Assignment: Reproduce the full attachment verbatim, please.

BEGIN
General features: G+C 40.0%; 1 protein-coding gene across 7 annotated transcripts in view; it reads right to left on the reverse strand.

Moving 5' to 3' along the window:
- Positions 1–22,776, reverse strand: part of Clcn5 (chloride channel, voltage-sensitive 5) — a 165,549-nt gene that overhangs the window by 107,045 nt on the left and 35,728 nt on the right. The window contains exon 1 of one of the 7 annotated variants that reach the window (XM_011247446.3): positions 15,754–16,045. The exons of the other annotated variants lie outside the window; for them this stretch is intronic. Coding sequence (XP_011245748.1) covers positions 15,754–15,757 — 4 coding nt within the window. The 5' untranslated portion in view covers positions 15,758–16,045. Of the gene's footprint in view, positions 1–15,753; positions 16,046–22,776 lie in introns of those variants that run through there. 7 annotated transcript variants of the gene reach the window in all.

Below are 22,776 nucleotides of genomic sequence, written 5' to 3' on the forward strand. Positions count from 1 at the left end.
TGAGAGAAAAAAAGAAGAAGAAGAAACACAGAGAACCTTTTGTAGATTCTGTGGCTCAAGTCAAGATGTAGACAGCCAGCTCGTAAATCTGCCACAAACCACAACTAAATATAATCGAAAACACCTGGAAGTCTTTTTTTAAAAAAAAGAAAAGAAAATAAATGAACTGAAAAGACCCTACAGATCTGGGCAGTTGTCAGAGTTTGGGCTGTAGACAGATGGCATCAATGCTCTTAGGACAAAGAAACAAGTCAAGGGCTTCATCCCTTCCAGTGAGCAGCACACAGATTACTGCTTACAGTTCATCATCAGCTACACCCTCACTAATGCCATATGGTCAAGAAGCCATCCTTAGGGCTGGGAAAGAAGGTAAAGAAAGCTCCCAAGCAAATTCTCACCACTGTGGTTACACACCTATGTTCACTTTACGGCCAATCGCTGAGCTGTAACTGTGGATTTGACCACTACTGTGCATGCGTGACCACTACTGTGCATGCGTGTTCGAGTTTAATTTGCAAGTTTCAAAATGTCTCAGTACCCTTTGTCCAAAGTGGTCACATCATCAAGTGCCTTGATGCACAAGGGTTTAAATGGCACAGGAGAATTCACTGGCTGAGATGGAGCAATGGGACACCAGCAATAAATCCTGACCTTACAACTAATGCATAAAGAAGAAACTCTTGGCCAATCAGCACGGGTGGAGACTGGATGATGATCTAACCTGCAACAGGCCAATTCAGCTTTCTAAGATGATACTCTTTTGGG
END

General features: G+C 40.0%; 1 protein-coding gene across 7 annotated transcripts in view; it reads right to left on the reverse strand.

Moving 5' to 3' along the window:
- Positions 1–22,776, reverse strand: part of Clcn5 (chloride channel, voltage-sensitive 5) — a 165,549-nt gene that overhangs the window by 107,045 nt on the left and 35,728 nt on the right. The window contains exon 1 of one of the 7 annotated variants that reach the window (XM_011247446.3): positions 15,754–16,045. The exons of the other annotated variants lie outside the window; for them this stretch is intronic. Coding sequence (XP_011245748.1) covers positions 15,754–15,757 — 4 coding nt within the window. The 5' untranslated portion in view covers positions 15,758–16,045. Of the gene's footprint in view, positions 1–15,753; positions 16,046–22,776 lie in introns of those variants that run through there. 7 annotated transcript variants of the gene reach the window in all.

Below are 22,776 nucleotides of genomic sequence, written 5' to 3' on the forward strand. Positions count from 1 at the left end.
TGAGAGAAAAAAAGAAGAAGAAGAAACACAGAGAACCTTTTGTAGATTCTGTGGCTCAAGTCAAGATGTAGACAGCCAGCTCGTAAATCTGCCACAAACCACAACTAAATATAATCGAAAACACCTGGAAGTCTTTTTTTAAAAAAAAGAAAAGAAAATAAATGAACTGAAAAGACCCTACAGATCTGGGCAGTTGTCAGAGTTTGGGCTGTAGACAGATGGCATCAATGCTCTTAGGACAAAGAAACAAGTCAAGGGCTTCATCCCTTCCAGTGAGCAGCACACAGATTACTGCTTACAGTTCATCATCAGCTACACCCTCACTAATGCCATATGGTCAAGAAGCCATCCTTAGGGCTGGGAAAGAAGGTAAAGAAAGCTCCCAAGCAAATTCTCACCACTGTGGTTACACACCTATGTTCACTTTACGGCCAATCGCTGAGCTGTAACTGTGGATTTGACCACTACTGTGCATGCGTGACCACTACTGTGCATGCGTGTTCGAGTTTAATTTGCAAGTTTCAAAATGTCTCAGTACCCTTTGTCCAAAGTGGTCACATCATCAAGTGCCTTGATGCACAAGGGTTTAAATGGCACAGGAGAATTCACTGGCTGAGATGGAGCAATGGGACACCAGCAATAAATCCTGACCTTACAACTAATGCATAAAGAAGAAACTCTTGGCCAATCAGCACGGGTGGAGACTGGATGATGATCTAACCTGCAACAGGCCAATTCAGCTTTCTAAGATGATACTCTTTTGGG